Hamburger, cheeseburger, chili, steak, meatloaf, and hamburger helper. Ten o’clock at night, I continued to repeat my delicious resplendent mantra, which proved the sole remaining argument for another tour of the neighborhood. Twenty-minutes ago, Shannon had bounded downstairs just as I decided to pop some Final Fantasy into the Xbox.
“Need any help?” I asked, believing his excitement to be physics related.
“Yeah, the cows got out again. Get dressed.”
A few moments and several four-letter words later, my Explorer and I were rolling through the darkness herding bovines. The night had clouded just before supper, and so despite initial attempts to peer into backyards and over fences, I abandoned all sightseeing, focusing on the few inches of bare asphalt before me (as Dasad could attest, my headlights suck).
The roads after all were the real problem. No one knew when the animals escaped and within three or four hours the stupid beast might lumber into the road and kill a sleepy driver. I’ve seen seen deer, even fawns, eviscerate cars; their bodies many times sprier and smaller than an adult heifer. As Sean explained to Katie, it would be similar to colliding with a small tank. And in the darkness the cow stood a better chance of surviving the encounter.
Yawning and a might nettled, I circled the neighborhood again, like a marshal patrolling the prison wall, half-hoping to crash into one of the animals myself: a cow, a deer, an antlered cow (the things had been in the woods for nearly three or four hours, who knows what cross-breeding could have occurred).
Yet in spite of my misery (looking back quite pathetic and shameful), my brothers fared far worse. Thy whole motley group of siblings were trooping through the trees behind the barn, clapping their hands, and hooting like owls, which for some reason Ryan believed pacified the creatures but only managed to terrorize Kevin half-to-death. Shortly after that, everyone joined in on the hooting and howling. Kevin in his fear ran into a tree, desperately seeking my little sister, Brigid, who held the only flashlight.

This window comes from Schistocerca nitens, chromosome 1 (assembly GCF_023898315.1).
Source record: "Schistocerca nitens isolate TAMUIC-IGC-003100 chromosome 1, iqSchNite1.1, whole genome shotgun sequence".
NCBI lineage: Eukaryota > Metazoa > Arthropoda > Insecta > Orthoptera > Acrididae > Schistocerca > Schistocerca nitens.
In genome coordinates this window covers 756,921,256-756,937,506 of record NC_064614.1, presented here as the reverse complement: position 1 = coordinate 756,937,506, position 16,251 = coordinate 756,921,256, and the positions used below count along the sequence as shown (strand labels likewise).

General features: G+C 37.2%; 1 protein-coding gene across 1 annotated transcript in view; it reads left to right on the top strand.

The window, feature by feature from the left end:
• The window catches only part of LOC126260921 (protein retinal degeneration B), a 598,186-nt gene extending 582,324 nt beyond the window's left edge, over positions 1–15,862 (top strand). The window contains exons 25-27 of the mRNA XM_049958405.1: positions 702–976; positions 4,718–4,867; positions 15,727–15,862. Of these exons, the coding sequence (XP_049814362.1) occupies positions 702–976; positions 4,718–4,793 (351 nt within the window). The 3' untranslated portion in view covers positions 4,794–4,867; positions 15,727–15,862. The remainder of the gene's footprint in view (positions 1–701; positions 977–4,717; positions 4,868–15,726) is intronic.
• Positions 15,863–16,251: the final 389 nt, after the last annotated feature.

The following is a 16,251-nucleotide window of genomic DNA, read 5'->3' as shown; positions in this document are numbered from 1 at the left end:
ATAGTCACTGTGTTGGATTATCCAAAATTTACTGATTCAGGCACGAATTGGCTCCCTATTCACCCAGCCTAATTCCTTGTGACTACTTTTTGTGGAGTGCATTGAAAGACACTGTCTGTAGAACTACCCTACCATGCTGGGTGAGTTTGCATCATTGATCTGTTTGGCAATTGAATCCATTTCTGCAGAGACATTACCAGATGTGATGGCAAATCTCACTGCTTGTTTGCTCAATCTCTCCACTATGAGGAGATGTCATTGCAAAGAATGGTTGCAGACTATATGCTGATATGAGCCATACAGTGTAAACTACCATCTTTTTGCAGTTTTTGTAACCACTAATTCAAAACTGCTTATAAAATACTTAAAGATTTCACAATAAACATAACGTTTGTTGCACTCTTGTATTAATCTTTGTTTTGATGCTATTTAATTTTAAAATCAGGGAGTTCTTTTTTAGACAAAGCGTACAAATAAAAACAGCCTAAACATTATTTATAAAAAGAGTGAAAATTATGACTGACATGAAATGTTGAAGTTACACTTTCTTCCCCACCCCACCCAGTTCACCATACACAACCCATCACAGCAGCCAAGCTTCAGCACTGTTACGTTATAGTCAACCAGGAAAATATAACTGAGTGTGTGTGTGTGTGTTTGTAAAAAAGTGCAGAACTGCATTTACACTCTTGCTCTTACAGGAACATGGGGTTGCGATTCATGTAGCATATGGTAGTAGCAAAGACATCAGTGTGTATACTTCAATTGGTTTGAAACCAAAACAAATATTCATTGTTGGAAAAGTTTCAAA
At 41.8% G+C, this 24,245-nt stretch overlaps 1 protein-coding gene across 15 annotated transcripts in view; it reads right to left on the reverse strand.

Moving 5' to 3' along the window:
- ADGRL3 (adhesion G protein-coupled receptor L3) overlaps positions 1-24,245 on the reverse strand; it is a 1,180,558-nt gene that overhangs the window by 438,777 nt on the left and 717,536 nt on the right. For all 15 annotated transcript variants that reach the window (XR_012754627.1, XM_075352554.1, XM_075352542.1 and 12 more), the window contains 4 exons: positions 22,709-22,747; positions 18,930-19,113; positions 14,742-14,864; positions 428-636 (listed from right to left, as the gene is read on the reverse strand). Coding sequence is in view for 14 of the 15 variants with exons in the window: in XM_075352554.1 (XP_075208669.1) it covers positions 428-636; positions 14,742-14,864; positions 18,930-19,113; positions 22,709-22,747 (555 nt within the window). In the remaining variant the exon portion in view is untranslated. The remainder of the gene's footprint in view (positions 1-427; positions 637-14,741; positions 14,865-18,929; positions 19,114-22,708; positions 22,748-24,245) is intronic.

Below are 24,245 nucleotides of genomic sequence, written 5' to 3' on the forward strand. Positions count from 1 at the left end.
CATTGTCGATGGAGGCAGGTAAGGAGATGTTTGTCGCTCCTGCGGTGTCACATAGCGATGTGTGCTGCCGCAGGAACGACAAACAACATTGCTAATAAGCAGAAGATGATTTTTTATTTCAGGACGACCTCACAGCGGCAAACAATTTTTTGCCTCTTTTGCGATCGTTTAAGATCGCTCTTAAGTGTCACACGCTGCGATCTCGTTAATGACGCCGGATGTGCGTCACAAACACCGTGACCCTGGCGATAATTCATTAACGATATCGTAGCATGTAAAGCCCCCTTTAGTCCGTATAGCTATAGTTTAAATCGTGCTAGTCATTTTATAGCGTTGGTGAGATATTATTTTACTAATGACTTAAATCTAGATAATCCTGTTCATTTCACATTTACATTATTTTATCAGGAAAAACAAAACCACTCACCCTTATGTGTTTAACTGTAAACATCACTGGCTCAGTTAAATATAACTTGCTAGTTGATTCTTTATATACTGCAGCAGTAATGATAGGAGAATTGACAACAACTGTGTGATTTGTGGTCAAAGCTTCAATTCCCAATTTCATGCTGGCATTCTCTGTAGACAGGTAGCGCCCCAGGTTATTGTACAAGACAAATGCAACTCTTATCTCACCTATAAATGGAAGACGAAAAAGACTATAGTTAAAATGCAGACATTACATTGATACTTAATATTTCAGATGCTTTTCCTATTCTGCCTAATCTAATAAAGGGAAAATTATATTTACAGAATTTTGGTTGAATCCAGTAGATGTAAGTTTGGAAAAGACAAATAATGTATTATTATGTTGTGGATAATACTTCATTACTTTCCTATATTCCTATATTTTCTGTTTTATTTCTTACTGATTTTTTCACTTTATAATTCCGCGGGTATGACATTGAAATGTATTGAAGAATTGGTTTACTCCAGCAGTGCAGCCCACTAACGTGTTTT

After an hour as I was making my fifth revolution about the homestead, Mom called to say that Sean found his cows, holed deep in the woods somewhere. The boys were driving them back to the barn. My eyes sick with the same sights had grown weary and I was eager to pass out downstairs. Kevin, who Shannon had roused from sleep earlier, grumbled up the hillside:
Stupid idiotic animals,” he muttered rubbing his sore nose. ” Stupid Shannon. ‘Oh, you need to help, ’cause you fixed the fence.’ Well, if they weren’t so lazy and fix the electric fence, they’d never get out. Stupid it’jits . . .”
Typically, it’s enjoyable to mess with Kevin when he’s in this particular frame of mind. Anything from a simple “Hello” to “Dream of Toyota tonight” can unleash a tirade of grunts, shouts and ‘GRRRRRR . . . SHUTUP!” However, tonight I sympathized with the little guy, and fell asleep almost as soon as he did, sailing to Nod on a silky sea of milk and meat-lovers pizza.